It’s going from bad to worse for Sears Holdings Corp (NASDAQ:SHLD) this week. First, the company announced that it is closing 28 more Kmart stores this year. On top of that, Sears is having trouble stocking its shelves, as some vendors have fled and others are looking for stricter payment terms.
On Thursday, Sears announced its financial results for its second quarter, ended July 29, 2017. Second-quarter revenue fell 22% to $4.4 billion from $5.7 billion in the same prior-year period. Comparable-store sales at Sears fell 13.2%, while Kmart comparable-store sales fell 9.4%.
The struggling retailer posted a second-quarter net loss of $251.0 million, or $2.34 per share, an improvement over the second-quarter 2016 loss of $395.0 million, or $3.70 per share.
In the face of tougher competition, both online and at the brick-and-mortar level, the company said it will close 28 Kmart stores later this year in addition to the 150 Sears and Kmart stores it plans to shut down by the end of the current quarter.
The long and winding road to the demise of what was once the largest and most popular department store in the U.S. is coming even more into focus, as vendors are hesitant to shelve their stock at Sears. Some have fled the village, while others have demanded stricter payment terms because of the company’s precarious financial position.
According to regulatory filings with the Securities and Exchange Commission, merchandise inventory at Sears fell to $3.4 billion at the end of July from $4.7 billion a year earlier. That’s a drop of 27%.
And it’s not like the products are flying off the shelves. Vendors are balking at stocking the shelves at Sears because of the rising costs of vendor insurance, which ensures a supplier will be paid, even if the retailer files for bankruptcy.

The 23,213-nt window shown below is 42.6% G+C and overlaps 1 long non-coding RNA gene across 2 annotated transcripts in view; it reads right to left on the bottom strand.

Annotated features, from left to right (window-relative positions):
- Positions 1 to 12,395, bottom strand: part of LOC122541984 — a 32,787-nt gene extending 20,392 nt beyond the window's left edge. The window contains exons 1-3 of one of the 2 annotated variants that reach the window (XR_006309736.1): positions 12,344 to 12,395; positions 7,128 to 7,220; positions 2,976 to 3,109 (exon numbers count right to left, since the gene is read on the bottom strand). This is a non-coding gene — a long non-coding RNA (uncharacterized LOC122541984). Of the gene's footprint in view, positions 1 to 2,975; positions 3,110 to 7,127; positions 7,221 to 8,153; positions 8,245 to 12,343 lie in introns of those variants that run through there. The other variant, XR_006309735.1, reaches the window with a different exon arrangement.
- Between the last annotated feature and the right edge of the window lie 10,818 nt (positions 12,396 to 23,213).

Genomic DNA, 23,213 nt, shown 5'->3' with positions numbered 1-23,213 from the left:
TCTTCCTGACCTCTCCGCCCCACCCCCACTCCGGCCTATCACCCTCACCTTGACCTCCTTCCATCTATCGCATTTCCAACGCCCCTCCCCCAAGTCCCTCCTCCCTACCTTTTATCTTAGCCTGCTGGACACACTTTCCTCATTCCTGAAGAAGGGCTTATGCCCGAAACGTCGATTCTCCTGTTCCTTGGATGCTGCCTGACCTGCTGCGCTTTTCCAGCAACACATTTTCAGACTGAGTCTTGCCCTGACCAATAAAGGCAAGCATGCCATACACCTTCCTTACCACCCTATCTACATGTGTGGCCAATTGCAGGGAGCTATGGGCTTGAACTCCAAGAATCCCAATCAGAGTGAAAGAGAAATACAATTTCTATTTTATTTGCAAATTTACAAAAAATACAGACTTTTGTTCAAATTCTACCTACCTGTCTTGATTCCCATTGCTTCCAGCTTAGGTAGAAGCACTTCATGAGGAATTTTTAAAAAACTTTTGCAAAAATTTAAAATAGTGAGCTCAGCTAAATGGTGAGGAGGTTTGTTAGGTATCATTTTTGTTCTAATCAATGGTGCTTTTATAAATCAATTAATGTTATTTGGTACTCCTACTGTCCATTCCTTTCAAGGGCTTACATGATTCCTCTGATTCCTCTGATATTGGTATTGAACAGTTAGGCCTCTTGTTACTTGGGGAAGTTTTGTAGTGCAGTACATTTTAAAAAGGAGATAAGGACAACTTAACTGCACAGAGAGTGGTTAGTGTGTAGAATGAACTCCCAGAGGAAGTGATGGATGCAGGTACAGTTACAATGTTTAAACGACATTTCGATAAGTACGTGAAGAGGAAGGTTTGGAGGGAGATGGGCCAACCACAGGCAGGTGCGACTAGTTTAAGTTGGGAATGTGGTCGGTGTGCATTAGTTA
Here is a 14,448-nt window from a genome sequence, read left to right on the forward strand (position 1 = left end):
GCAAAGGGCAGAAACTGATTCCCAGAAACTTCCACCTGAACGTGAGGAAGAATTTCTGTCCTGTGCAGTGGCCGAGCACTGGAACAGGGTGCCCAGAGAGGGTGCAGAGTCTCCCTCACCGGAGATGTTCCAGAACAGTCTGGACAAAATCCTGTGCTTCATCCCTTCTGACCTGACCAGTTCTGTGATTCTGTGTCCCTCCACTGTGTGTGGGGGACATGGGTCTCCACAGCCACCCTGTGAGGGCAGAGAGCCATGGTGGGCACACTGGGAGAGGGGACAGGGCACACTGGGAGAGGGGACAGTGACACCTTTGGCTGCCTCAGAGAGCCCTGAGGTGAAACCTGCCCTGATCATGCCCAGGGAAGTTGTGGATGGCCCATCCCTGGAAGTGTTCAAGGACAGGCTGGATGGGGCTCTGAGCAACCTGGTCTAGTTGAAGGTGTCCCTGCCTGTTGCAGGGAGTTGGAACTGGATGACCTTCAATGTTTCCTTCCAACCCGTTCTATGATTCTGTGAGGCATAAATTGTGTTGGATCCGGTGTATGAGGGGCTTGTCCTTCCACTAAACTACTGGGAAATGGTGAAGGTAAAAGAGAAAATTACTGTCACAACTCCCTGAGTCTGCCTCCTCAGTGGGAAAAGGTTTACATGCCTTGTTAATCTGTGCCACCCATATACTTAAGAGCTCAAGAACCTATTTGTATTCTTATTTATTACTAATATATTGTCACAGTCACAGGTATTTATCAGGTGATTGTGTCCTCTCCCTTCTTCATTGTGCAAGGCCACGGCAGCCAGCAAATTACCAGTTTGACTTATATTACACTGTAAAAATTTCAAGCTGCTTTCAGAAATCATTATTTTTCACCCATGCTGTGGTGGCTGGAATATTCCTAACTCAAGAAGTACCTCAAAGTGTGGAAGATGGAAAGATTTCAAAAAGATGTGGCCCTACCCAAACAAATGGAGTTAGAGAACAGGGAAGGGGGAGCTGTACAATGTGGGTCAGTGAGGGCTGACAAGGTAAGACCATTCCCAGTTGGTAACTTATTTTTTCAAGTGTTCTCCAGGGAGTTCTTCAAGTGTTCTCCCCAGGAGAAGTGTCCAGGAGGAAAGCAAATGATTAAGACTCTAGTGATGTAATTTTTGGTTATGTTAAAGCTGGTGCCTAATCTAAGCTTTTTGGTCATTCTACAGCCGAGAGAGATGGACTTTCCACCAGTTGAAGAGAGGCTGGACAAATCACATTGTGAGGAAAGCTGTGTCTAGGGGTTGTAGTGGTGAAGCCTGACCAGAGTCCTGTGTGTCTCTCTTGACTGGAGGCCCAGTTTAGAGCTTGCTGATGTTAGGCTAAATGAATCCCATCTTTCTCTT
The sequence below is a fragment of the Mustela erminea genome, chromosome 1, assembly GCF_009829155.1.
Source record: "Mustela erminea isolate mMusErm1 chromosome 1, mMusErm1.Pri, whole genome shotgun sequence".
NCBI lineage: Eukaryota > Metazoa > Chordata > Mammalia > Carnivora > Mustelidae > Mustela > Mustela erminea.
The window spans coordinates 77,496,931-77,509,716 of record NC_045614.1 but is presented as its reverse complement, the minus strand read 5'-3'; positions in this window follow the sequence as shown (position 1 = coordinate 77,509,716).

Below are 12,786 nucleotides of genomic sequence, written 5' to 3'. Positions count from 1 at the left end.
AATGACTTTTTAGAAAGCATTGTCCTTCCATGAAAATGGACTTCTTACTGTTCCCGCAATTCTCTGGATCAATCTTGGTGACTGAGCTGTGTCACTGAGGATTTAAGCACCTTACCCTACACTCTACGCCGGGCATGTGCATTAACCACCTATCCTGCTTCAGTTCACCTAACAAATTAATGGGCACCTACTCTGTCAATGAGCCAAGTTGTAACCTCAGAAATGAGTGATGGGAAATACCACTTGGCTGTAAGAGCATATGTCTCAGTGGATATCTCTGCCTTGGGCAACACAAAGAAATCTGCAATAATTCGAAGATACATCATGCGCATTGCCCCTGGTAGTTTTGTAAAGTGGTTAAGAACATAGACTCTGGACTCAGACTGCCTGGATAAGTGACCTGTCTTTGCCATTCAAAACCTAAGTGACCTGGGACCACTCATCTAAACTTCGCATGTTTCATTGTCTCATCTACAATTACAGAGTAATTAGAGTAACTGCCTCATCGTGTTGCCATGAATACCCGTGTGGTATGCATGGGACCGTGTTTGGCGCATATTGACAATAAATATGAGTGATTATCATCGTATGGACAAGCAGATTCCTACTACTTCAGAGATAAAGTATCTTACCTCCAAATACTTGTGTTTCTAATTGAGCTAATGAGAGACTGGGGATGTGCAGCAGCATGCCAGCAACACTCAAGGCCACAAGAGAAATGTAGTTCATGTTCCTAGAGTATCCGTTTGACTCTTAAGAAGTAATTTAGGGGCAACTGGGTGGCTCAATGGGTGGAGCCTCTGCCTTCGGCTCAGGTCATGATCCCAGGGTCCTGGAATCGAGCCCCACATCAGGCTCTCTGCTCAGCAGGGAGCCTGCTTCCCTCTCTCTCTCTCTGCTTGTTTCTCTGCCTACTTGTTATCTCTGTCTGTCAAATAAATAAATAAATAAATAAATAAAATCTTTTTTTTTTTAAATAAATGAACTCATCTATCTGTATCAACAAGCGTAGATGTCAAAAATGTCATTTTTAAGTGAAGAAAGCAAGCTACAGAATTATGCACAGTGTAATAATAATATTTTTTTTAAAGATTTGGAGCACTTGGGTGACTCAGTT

The costs of the vendor insurance, known as “accounts receivable puts,” soared earlier this year after Sears warned of “substantial doubts” over its ability to continue in March.
Sears insurance contracts for vendors are currently being quoted at more than four percent of the value of the vendor’s shipment per month. This makes it unfeasible for suppliers whose profit margins are in the single digits. Three years ago, when Sears’ share price was trading near $45.00 per share, or 440% higher than where it is today, contracts were being quoted at about three percent per month.
In the past, Sears’ vendors received some help from Eddie Lambert, Sears’ Chief Executive Officer. Lambert owns nearly half of the company’s shares and is its largest lender. Through his hedge fund, ESL Investments Inc., Lambert invested in vendor insurance contracts worth $93.3 million in 2012, $234.0 million in 2013, and $80.0 million in 2014.
Lambert has not made any investments in vendor insurance contracts since 2015 and is currently not investing in them.
Lambert isn’t the only one not investing in Sears. In the face of deteriorating sales and a grim outlook, other hedge funds, including Avenue Capital Group and credit insurance firms like Euler Hermes Group SA, have also exited the insurance arena.
The shortage of market participants, which has made the accounts receivable puts more expensive, has put pressure on Sears’ ability to keep its shelves stocked. Again, over the course of the last year, inventory levels have plunged 27%.
The death watch at Sears continues.
“Sears Holdings Reports Second Quarter 2017 Results And Provides An Update On Recent Liquidity And Strategic Actions,” Sears Holdings Corp, August 24, 2017.
“Form 10-Q,” United States Securities and Exchange Commission, August 24, 2017.